witnesses for the prosecution was the truth, and that Demjanjuk
    had obtained his citizenship under false pretenses, in as much as
    he had concealed the fact of his service with the S.S.  in
    Treblinka and Trawniki.  (The Court notes that since it had
    established findings regarding Treblinka and Trawniki, which
    sufficed for the defendant's denaturalization, it had not gone
    into the details of Demjanjuk's service with the S.S.  at the
    Sobibor death camp). 

14. A.  Following Judge Batisti's decision between the years
    1981-1986 (when Demjanjuk was physically extradited to Israel),
    various legal proceedings took place in the United States
    concerning him.

    B.  Altogether, the various aspects of the subject were studied in
    the United States before ten legal instances which heard
    pleadings, reexamined evidence and studied factual and legal
    aspects of the case.  Time and again the Courts reached the
    conclusion that Demjanjuk was a nazi war criminal against whom
    there existed evidence founded on crimes committed by him in the
    service of the S.S.  in general and in the Treblinka camp in
    particular.  It was accordingly decided that his denaturalization
    was just and his deportation and extradition to Israel based on
    solid evidence.

15.  A.  On February 26, 1986, Demjanjuk was brought to Israel
    accompanied by two U.S.  government Marshals.  This concluded a
    five-year chapter that had commenced with contacts between the
    U.S.  government and Israel on the issue of the extradition of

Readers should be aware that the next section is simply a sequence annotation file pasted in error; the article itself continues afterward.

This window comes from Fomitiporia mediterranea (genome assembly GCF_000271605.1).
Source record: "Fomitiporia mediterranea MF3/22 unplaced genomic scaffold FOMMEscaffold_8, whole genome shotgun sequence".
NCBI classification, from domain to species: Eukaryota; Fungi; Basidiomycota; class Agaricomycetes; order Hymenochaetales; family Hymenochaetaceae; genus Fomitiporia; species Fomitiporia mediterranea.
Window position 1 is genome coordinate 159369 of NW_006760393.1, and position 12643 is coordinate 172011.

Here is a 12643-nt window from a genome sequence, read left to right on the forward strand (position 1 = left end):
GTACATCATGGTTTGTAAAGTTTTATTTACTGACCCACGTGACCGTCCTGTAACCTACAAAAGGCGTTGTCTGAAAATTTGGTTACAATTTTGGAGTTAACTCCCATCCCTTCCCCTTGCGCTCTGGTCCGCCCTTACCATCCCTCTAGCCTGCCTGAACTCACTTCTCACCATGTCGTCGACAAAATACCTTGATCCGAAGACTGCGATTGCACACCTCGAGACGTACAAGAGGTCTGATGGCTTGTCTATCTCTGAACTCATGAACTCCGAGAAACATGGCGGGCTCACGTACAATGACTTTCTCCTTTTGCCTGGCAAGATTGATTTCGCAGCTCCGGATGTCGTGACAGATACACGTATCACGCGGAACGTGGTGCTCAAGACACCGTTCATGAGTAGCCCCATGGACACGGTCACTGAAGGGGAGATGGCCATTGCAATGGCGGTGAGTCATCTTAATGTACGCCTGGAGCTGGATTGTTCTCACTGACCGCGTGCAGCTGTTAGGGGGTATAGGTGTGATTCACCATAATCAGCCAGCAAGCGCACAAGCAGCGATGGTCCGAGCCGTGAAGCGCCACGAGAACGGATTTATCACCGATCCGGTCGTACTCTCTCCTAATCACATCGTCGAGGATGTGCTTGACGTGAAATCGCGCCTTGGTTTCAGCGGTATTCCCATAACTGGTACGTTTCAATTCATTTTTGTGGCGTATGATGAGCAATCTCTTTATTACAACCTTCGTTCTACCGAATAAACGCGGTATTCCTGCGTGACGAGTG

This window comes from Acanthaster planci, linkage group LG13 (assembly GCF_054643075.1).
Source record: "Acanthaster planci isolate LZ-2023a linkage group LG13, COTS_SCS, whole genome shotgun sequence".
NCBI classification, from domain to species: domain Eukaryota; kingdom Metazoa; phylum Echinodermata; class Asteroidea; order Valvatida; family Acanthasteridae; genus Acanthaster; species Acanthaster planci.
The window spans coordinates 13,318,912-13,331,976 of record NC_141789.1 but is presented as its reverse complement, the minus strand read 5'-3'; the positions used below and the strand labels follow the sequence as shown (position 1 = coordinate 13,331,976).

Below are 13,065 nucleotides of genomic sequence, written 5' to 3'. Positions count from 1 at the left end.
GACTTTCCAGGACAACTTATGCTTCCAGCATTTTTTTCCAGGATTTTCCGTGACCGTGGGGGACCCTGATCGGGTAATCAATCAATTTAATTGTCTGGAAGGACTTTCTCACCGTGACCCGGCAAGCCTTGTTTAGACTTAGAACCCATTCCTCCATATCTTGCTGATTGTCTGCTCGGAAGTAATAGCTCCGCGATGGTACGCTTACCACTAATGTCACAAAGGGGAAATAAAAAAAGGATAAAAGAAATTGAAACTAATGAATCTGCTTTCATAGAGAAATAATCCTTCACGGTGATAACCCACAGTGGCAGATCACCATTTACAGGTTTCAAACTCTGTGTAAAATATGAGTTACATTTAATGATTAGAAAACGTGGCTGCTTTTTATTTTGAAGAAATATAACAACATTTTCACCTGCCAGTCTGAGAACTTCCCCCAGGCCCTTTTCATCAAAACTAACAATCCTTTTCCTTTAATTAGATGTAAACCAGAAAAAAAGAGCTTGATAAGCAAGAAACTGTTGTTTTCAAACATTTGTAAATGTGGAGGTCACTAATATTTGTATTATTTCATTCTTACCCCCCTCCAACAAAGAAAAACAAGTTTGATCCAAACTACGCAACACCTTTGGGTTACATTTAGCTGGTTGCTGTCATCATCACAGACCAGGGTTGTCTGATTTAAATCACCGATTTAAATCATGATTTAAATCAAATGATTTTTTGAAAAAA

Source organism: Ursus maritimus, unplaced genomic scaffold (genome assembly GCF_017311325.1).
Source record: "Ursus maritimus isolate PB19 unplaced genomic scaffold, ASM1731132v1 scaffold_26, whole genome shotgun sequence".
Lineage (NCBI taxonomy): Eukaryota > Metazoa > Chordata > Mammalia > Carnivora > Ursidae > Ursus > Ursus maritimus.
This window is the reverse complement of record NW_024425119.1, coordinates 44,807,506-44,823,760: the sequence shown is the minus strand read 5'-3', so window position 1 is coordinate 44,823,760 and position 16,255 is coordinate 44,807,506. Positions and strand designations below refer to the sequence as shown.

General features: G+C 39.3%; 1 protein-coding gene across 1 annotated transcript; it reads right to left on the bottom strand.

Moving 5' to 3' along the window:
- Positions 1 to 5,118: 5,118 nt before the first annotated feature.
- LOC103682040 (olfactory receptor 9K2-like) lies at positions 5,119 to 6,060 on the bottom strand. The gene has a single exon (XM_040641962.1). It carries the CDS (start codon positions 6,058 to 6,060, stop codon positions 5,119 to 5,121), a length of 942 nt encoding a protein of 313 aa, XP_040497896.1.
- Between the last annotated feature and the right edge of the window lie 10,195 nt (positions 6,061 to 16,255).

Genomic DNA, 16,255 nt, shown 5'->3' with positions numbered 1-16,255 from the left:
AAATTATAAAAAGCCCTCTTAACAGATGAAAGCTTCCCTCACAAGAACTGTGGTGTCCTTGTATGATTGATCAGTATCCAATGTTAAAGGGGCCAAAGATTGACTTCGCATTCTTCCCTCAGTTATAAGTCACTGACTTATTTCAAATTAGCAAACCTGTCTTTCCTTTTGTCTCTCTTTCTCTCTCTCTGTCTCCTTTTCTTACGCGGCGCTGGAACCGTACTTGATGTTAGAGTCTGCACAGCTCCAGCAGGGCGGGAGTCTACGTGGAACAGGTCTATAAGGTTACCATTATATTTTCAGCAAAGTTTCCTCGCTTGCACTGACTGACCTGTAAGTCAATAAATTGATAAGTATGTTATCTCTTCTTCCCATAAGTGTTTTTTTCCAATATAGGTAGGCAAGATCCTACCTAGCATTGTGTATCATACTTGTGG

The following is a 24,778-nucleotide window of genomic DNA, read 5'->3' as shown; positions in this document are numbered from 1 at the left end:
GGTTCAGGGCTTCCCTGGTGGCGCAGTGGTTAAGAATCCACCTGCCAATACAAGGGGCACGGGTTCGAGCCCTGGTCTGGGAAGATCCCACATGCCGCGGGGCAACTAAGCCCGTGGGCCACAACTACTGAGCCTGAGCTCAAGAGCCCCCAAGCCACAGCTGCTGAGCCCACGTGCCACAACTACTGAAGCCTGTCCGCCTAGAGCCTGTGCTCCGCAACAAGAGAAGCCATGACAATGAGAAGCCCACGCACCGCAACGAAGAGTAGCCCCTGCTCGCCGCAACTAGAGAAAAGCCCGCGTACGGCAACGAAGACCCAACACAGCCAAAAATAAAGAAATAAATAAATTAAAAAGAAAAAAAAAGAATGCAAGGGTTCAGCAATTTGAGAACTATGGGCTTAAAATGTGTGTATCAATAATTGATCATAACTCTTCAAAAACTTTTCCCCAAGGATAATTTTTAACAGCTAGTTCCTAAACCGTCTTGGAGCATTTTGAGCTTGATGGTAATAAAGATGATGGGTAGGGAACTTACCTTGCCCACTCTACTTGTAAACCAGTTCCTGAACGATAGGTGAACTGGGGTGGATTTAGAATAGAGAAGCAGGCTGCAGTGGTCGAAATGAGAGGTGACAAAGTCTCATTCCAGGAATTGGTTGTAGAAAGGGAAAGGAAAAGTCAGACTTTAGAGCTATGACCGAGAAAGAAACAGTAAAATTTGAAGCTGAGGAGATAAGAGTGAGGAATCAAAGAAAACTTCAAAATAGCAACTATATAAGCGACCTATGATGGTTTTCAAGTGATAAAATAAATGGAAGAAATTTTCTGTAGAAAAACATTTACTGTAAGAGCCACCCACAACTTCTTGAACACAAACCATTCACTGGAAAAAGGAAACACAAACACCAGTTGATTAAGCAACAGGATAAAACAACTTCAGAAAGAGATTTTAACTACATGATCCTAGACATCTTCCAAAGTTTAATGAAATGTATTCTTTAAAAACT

nazi criminals living in the United States and ended with
    Demjanjuk's extradition.


                     CHAPTER TWO - THE TRIAL 
                          (1986 - 1988) 

1.  Demjanjuk's trial before the special tribunal (Supreme Court Judge
    Dov Levin, and Jerusalem District Court Judges Zvi Tal and Dahlia
    Dorner) was opened with the reading out session on November 26,
    1986.  For practical purposes, the hearings commenced only on
    February 16, 1987 and this primarily in response by the Court to
    applications for postponement filed by the defense, to enable it
    to prepare properly for the trial.

2.  Demjanjuk was represented by Advocates Mark O'Connor and John Gil
    (U.S.A.) who were authorized by the Minister of Justice to
    represent him in Israel, and by the Israeli lawyer, Yoram Sheftel.
    At a later stage of the trial, the defense was joined by Adv.
    Paul Chumak (Canada).  (Adv.  O'Connor was dismissed toward the
    end of the hearing of the evidence for the prosecution and before
    the hearing of the evidence for the defense began).

3.  A.  The entire trial took place in the Binyanei Ha'uma, Jerusalem,